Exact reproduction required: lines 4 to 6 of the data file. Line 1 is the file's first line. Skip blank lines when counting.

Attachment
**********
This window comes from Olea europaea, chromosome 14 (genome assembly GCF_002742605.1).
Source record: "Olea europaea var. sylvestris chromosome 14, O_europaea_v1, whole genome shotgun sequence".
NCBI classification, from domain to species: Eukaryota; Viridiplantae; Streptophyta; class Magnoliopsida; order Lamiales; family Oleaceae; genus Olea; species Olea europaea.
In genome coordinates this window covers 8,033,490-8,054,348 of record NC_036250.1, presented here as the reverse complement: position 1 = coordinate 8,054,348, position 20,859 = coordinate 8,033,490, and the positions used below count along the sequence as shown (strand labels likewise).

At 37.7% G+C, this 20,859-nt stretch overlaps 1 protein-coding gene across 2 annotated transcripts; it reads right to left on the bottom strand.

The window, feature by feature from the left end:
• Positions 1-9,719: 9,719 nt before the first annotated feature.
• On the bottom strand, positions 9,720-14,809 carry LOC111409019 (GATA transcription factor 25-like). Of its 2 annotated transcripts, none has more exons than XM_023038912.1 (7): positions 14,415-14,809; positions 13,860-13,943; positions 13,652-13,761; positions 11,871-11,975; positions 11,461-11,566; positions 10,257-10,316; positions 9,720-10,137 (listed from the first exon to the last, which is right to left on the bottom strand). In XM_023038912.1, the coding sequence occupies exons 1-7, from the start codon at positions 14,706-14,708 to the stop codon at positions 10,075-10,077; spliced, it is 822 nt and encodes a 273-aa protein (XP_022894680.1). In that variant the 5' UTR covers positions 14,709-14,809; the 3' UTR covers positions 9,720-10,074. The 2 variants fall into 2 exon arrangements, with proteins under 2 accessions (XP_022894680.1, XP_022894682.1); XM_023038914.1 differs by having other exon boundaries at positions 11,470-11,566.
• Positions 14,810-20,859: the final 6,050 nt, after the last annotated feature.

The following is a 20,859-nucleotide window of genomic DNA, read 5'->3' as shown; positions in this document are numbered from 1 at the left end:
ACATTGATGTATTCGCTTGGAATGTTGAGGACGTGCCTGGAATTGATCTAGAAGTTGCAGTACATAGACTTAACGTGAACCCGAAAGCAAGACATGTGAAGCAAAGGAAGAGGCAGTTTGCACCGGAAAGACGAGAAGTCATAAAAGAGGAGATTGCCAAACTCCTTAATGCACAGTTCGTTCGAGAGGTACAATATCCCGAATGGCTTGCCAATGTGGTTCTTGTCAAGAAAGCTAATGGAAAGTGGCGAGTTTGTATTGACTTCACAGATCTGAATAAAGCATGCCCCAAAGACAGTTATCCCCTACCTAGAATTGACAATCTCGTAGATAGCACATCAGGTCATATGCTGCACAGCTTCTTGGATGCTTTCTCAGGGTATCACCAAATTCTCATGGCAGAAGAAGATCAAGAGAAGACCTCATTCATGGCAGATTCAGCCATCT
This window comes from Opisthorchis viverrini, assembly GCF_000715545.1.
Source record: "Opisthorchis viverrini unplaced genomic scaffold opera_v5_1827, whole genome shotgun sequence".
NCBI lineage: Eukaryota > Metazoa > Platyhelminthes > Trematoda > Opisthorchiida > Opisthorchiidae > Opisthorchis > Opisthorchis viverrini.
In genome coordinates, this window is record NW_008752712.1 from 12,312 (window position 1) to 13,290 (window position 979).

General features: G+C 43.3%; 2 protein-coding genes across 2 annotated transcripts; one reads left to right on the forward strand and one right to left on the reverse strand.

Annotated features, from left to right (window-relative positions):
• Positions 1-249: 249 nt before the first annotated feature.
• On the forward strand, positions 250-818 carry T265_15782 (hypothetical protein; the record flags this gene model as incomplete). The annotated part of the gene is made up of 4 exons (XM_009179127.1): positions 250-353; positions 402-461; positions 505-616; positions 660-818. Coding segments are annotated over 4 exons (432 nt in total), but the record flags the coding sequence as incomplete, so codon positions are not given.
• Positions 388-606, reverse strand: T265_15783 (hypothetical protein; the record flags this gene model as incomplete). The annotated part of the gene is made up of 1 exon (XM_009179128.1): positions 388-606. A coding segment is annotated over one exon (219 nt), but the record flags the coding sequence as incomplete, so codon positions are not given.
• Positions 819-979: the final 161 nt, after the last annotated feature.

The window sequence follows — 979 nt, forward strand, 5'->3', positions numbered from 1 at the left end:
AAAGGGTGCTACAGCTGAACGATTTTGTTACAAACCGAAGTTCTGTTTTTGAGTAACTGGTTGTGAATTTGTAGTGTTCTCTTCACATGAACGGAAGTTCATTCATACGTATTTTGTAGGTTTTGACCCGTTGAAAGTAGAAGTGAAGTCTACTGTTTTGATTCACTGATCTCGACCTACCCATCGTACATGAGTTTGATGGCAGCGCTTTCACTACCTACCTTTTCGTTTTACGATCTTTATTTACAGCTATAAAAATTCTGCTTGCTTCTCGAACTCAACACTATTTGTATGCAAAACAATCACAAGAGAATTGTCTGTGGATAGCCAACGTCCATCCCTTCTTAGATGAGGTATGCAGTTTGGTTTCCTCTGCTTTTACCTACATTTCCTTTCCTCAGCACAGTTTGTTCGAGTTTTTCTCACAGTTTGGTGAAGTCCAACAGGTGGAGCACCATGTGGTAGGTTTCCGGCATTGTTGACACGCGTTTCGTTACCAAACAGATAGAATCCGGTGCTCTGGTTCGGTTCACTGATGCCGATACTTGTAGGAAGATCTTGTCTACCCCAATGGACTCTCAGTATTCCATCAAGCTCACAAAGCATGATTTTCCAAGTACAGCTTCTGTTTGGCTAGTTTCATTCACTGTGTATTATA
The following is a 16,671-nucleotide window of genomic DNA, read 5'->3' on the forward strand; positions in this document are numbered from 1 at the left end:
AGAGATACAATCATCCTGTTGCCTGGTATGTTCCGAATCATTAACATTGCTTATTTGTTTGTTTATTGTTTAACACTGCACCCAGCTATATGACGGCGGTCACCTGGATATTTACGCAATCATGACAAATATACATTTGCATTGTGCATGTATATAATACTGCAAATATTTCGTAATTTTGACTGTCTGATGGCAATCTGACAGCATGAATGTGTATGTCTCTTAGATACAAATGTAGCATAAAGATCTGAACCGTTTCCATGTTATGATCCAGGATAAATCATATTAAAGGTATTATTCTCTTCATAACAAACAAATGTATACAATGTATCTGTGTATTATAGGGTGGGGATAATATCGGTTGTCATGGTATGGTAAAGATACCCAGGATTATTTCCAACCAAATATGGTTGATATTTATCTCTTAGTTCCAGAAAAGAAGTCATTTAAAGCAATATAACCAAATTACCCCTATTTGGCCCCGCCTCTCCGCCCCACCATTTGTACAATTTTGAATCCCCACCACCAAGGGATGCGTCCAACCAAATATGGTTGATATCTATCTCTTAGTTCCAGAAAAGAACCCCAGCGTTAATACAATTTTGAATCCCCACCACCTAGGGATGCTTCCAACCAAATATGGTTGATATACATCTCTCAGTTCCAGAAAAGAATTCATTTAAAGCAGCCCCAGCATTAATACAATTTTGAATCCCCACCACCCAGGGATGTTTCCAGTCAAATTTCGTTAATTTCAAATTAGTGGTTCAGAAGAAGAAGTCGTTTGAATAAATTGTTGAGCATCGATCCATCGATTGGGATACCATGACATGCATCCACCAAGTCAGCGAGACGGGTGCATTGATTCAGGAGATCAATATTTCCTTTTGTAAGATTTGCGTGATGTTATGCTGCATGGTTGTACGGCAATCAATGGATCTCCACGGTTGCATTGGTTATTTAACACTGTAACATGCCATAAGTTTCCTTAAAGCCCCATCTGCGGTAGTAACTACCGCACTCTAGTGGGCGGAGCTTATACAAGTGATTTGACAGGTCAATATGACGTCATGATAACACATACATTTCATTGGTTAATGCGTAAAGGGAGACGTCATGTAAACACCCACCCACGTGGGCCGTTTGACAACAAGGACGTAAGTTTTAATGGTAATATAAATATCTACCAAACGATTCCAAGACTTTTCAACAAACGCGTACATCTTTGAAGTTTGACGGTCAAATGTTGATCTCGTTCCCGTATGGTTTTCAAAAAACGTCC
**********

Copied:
In genome coordinates this window covers 8,033,490-8,054,348 of record NC_036250.1, presented here as the reverse complement: position 1 = coordinate 8,054,348, position 20,859 = coordinate 8,033,490, and the positions used below count along the sequence as shown (strand labels likewise).

At 37.7% G+C, this 20,859-nt stretch overlaps 1 protein-coding gene across 2 annotated transcripts; it reads right to left on the bottom strand.

The window, feature by feature from the left end: